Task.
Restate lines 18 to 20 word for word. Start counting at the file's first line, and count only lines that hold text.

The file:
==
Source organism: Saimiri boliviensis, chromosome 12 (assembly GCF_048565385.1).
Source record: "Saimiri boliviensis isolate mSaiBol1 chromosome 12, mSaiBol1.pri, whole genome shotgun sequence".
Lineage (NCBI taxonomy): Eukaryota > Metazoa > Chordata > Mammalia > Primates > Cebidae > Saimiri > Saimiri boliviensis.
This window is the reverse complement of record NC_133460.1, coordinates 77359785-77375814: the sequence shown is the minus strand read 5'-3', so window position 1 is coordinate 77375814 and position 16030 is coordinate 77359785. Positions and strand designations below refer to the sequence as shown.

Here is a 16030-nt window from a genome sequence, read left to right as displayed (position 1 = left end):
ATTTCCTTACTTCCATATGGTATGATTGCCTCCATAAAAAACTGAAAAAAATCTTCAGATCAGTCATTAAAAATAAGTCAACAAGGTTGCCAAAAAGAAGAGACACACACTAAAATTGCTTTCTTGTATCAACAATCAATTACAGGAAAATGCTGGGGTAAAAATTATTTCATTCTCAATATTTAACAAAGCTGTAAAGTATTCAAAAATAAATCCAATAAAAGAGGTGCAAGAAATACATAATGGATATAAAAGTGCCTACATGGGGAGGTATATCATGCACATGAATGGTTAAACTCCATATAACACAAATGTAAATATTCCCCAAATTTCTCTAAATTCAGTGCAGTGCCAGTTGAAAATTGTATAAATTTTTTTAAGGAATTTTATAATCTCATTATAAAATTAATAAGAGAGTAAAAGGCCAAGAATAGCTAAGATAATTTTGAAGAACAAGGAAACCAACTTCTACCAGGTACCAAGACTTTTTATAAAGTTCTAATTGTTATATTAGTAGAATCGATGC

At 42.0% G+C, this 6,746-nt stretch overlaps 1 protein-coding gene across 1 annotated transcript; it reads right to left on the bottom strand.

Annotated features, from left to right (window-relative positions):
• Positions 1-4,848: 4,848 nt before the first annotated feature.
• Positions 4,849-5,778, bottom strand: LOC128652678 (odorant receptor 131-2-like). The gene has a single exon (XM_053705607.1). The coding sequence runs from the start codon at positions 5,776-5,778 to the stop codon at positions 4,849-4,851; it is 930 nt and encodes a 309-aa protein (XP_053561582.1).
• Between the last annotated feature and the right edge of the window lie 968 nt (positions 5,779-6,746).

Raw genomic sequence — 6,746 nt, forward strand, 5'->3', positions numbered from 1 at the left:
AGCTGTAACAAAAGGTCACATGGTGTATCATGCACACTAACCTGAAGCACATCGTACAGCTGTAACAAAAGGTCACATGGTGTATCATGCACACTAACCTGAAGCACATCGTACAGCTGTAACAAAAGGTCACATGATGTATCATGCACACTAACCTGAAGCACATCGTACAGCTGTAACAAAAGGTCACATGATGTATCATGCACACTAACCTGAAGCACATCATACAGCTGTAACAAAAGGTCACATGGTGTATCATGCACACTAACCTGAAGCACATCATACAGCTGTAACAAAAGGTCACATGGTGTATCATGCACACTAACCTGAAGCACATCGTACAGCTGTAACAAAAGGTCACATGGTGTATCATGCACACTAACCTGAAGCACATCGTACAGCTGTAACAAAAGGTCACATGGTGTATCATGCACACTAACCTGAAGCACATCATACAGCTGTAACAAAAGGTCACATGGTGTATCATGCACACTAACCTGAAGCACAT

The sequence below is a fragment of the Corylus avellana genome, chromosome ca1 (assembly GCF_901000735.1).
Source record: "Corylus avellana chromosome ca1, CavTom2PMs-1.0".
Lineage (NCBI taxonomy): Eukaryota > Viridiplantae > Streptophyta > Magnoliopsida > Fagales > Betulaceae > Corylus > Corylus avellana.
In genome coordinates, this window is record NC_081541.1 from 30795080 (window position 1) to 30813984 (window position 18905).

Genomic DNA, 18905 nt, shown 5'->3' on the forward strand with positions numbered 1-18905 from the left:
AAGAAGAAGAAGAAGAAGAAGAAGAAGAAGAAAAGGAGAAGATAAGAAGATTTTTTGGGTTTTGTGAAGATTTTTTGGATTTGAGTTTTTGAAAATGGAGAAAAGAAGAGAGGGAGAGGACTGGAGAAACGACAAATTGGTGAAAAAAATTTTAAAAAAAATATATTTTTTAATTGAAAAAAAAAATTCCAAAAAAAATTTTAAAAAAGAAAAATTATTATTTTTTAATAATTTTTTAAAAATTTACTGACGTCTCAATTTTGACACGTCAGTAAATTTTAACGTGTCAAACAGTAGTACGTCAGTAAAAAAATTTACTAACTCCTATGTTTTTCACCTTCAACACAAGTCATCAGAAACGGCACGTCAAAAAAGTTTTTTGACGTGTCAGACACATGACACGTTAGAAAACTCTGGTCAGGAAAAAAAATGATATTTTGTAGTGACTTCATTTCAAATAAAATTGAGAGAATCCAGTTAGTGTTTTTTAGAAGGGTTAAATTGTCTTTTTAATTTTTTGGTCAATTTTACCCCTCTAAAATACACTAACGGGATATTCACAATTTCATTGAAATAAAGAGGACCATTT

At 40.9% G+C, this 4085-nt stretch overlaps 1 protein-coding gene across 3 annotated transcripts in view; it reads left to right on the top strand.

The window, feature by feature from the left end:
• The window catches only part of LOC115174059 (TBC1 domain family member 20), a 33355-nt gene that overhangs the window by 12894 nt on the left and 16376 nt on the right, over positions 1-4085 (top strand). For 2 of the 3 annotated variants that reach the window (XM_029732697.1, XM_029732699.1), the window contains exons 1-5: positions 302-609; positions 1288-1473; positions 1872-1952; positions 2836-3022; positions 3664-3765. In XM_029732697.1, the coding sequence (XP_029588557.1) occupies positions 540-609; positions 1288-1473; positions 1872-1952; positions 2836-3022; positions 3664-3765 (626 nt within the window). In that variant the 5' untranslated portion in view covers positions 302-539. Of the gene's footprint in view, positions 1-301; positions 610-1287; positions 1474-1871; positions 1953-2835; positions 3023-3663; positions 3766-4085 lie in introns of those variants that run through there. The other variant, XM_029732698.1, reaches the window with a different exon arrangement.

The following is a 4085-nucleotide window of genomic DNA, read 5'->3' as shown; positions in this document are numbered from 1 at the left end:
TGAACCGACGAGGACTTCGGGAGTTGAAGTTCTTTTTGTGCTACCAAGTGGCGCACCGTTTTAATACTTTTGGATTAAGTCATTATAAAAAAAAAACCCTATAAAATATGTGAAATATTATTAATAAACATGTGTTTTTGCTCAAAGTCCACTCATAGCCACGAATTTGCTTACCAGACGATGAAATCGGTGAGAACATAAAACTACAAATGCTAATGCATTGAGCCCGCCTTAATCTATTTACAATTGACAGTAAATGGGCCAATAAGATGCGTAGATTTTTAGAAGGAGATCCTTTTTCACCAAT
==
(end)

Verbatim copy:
Genomic DNA, 18905 nt, shown 5'->3' on the forward strand with positions numbered 1-18905 from the left:
AAGAAGAAGAAGAAGAAGAAGAAGAAGAAGAAAAGGAGAAGATAAGAAGATTTTTTGGGTTTTGTGAAGATTTTTTGGATTTGAGTTTTTGAAAATGGAGAAAAGAAGAGAGGGAGAGGACTGGAGAAACGACAAATTGGTGAAAAAAATTTTAAAAAAAATATATTTTTTAATTGAAAAAAAAAATTCCAAAAAAAATTTTAAAAAAGAAAAATTATTATTTTTTAATAATTTTTTAAAAATTTACTGACGTCTCAATTTTGACACGTCAGTAAATTTTAACGTGTCAAACAGTAGTACGTCAGTAAAAAAATTTACTAACTCCTATGTTTTTCACCTTCAACACAAGTCATCAGAAACGGCACGTCAAAAAAGTTTTTTGACGTGTCAGACACATGACACGTTAGAAAACTCTGGTCAGGAAAAAAAATGATATTTTGTAGTGACTTCATTTCAAATAAAATTGAGAGAATCCAGTTAGTGTTTTTTAGAAGGGTTAAATTGTCTTTTTAATTTTTTGGTCAATTTTACCCCTCTAAAATACACTAACGGGATATTCACAATTTCATTGAAATAAAGAGGACCATTT

At 40.9% G+C, this 4085-nt stretch overlaps 1 protein-coding gene across 3 annotated transcripts in view; it reads left to right on the top strand.